It seems almost a lifetime ago that Devin Townsend stood at the forefront of extremity with Strapping Young Lad, the insanely inventive and still-unparalleled band that unleashed the twisted beauty of ‘City’ upon an unsuspecting world. In those heady days, Devin swore, spat and gibbered on stage before finally melting down completely at Download 2006, and it was not long after that performance (neatly captured on the ‘Chaos years’ bonus DVD) that he announced his decision to retire the band. Extremity had taken its toll and Devin found he simply no longer identified with the young man who had written such brutal music in the first place.
What followed was an initially confusing hiatus that included the release of the bizarre, but fun, ‘Ziltoid the Omniscient’ album, as Devin struggled to quit drinking and smoking and reconnect himself with the art of song-writing. The endeavour paid off and The Devin Townsend Project appeared with 2009’s epic ‘Ki’, kicking off a wonderfully prolific period of Devin’s career. Since ‘Ki’ we have seen six DTP albums as well as the collaboration, Casualties of Cool, the solo album ‘Z2’ and a host of live albums, all of which have confirmed the notion that Devin operates entirely within a niche of his own making and that, no matter how influential he may be, there is still no-one who has successfully managed to capture the sense of wide-eyed wonder Devin exudes amidst one of his flights of fancy. Sweeping and orchestral, it’s as if someone has grafted the industrial might of Ministry onto the Holst-esque work of James Horner, creating a brand new sub-genre of metal in the process, and ‘Transcendence’ is, arguably, the pinnacle of Devin’s DTP work to date. A vibrant, endlessly varied piece of music that plays like the soundtrack to the greatest fantasy movie never made, it is truly remarkable.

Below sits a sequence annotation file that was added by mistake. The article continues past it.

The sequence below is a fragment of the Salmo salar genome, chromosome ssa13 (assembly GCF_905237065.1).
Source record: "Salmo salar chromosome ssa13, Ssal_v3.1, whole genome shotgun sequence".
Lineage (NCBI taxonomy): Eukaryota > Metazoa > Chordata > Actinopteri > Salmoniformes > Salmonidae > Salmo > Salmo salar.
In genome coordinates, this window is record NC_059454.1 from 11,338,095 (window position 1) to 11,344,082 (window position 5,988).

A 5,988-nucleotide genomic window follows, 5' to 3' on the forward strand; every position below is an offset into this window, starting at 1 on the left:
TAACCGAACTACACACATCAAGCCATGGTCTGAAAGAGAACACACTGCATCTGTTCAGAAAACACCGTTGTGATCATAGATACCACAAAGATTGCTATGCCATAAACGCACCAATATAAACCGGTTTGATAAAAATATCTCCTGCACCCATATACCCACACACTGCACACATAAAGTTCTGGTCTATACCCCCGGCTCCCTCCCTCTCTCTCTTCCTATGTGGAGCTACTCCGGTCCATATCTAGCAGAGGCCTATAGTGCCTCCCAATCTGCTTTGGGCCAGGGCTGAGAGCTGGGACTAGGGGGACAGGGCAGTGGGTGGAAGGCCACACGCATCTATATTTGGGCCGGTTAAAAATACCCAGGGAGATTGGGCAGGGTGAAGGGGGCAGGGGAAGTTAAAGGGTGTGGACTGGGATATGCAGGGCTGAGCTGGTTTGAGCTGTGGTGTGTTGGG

Opening with a rich overture, ‘Truth…’ is swathed in Devin’s now-customary layers of reverb, as if to enter the album is to enter Devin’s very dreams and it is only when the slow-burning riff of ‘Stormbending’ emerges from the haze that the sense of unreality dissipates and the melodies that inform the core of Devin’s work rise, shimmering, to the surface. Gloriously progressive, ‘Stormbending’ employs deft shifts in timing and tempo, whilst the solo that soars over the middle-eight is a thing of brief, yet ethereal beauty. An early highlight of the album, the scything riff of ‘Failure’ has a spectacular groove to it, whilst Devin seems to stretch his vocals ever further with each release and his performance here is a thing of expressive, theatrical wonder. This is complex, beautiful, bruising music that speaks directly to the soul and the only way to truly appreciate the depth of what is on offer is to stop whatever you’re doing and allow the music to simply wash over you, not least the Jeff Beck-referencing solo that draws the music into wholly unexpected areas. Segueing into ‘Secret sciences’, the acoustic guitars appear for a track that, surprisingly, treads the same landscape as Smashing Pumpkins’ ‘Machina’ before mutating into a twisted prog-metal epic complete with glorious harmonies and, at the heart of it all, Ryan Van Poederooyen’s stunning percussive work. All paths lead somewhere, and as the gorgeous introduction to ‘Higher’ appears, it’s clear that the opening tracks of the album have been leading here, to this massive and magnificent nine-minute behemoth. According to Devin (whose informative liner notes are a joy to read), the song was a massive pain in the ass to mix, and as the track progresses, literally, across a vast musical landscape, it becomes increasingly clear why that should be. Built around a complex, Tool-esque riff and God’s own choir, ‘Higher’ is an ambitious and astonishing piece of music that stands as the single greatest testament to Devin’s considerable powers as song-writer and producer.